What Makes Children Creative, Part 2

in Early Childhood in the News

A child-built "Taj Mahal"

James C. Kaufman, a creativity expert, says the definition of creativity has expanded from the ability to generate new ideas to putting those ideas to work solving specific problems. Researchers believe growth in screen time, plus a trend in schools toward rote learning and testing, are crowding out the activities that foster creativity.

Here are two more things parents can do in the home to assure their children are not participating in the trend. First, limit electronics including TV, which do the thinking for children. Second, make creative, spontaneous play a vital part of your child’s day.

What can you do in your home for creative, spontaneous play?

  1. Drape a blanket over a table and crawl inside with your child. Pretend you’re sleeping in a bear cave and other animals try to squeeze in and get out of the cold.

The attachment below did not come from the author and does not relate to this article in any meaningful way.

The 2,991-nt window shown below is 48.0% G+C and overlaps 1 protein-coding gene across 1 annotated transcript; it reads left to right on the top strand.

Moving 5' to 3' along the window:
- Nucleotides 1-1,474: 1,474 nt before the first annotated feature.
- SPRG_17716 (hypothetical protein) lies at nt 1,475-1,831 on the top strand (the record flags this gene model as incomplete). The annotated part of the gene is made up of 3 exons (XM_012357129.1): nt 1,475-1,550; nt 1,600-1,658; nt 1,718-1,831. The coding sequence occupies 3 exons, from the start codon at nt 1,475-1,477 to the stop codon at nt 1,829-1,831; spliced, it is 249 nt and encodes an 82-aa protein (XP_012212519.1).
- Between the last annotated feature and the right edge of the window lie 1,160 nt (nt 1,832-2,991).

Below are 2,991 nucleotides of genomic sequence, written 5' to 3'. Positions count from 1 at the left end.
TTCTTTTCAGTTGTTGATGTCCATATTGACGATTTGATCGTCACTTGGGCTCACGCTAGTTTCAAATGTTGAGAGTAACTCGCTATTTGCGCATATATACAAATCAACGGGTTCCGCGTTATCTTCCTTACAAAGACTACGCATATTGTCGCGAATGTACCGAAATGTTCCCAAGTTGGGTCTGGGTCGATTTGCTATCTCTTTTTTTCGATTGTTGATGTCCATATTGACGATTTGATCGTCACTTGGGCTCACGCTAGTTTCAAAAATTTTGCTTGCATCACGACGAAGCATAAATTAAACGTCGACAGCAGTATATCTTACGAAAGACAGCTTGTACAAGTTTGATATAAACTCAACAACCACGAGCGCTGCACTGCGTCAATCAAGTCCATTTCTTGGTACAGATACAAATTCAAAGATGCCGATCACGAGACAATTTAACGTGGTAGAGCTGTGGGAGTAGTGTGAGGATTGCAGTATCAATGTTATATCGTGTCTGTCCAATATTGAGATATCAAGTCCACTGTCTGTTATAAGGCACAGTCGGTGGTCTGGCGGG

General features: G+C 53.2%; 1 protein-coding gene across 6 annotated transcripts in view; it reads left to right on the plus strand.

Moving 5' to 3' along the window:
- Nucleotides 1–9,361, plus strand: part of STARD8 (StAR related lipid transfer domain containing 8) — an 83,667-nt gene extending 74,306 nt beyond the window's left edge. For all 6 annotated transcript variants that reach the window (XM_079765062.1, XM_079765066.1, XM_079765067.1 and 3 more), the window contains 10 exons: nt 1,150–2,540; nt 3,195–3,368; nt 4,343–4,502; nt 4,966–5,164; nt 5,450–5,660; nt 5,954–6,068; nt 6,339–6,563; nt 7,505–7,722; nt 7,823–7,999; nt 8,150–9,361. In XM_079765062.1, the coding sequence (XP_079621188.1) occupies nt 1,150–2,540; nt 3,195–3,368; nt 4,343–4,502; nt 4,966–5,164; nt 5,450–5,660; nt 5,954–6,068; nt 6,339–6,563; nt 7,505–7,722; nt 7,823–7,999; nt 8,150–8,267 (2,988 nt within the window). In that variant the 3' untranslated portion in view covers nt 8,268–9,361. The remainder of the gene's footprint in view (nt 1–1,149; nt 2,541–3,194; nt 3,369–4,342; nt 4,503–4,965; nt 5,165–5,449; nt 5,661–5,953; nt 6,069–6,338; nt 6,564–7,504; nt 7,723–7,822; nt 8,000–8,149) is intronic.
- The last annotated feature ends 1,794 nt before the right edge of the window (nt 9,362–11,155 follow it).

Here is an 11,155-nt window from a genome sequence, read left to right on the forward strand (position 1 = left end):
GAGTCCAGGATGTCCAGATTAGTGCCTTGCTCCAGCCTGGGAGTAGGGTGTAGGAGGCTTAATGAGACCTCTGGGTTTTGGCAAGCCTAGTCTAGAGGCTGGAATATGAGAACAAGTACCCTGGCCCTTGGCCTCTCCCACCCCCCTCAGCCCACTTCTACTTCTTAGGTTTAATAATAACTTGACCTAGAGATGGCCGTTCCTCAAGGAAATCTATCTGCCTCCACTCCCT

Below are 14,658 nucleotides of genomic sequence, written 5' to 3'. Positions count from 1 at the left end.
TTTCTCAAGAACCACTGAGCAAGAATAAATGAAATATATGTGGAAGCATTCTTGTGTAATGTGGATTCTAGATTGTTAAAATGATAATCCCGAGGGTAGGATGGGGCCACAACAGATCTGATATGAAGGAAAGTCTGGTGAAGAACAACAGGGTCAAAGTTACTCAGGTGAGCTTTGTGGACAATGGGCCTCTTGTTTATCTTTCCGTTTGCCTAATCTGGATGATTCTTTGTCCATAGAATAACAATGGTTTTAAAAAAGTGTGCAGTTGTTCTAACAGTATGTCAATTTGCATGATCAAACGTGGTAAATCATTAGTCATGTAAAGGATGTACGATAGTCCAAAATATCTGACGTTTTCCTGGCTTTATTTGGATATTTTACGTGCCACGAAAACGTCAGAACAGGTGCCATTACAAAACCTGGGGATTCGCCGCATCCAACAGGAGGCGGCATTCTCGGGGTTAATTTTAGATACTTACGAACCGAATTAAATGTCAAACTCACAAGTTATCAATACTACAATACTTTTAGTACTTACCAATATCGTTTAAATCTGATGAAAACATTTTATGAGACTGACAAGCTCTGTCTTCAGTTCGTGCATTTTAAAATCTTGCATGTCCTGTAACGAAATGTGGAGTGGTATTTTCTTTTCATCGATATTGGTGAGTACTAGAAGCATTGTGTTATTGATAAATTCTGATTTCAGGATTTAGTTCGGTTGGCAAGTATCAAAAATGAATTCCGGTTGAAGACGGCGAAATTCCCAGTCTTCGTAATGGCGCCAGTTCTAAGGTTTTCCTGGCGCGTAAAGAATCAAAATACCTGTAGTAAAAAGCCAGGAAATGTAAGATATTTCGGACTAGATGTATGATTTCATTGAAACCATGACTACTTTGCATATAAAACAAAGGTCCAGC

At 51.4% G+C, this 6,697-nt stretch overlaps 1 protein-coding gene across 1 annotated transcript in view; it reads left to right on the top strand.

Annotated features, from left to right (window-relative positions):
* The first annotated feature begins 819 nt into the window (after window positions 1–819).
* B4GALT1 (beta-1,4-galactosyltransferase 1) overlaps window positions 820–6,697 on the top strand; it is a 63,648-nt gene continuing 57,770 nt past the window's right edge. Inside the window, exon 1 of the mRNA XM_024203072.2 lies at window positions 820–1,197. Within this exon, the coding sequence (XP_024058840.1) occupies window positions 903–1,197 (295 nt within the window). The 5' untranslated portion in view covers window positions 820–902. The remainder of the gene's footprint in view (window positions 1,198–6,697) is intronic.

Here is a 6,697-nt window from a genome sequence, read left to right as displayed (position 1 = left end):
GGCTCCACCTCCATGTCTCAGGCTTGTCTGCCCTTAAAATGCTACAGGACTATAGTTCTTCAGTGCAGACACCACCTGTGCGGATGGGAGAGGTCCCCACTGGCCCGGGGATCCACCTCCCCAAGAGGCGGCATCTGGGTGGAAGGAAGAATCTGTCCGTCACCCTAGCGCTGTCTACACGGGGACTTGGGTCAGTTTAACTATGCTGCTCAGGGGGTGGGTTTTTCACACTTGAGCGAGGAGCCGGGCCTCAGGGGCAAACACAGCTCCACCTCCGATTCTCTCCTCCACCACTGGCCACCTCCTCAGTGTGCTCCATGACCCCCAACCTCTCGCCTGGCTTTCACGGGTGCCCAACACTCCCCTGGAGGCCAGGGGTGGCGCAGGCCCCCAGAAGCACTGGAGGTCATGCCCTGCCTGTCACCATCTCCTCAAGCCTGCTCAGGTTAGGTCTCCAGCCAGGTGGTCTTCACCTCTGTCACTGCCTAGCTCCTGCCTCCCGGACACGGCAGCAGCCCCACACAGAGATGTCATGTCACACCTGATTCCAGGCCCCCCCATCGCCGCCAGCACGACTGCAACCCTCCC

2. Listen to all your child’s ideas and ask open-ended questions.
  3. Be involved in your child’s creations. It’s the process, not the outcome, that counts.
  4. Invite your child to come up with solutions to everyday problems. Listen with respect. (How can we keep the milk jug from falling over in the car? Where could you put your school clothes so you’ll see them in the morning? How can you get the matchbox car from under the couch? What can we use to carry all our library books?)

Simple ideas in everyday living can nurture creative skills at home.

A Box? Or a Spaceship? What Makes Kids Creative?, The Wall Street Journal, December 15, 2010

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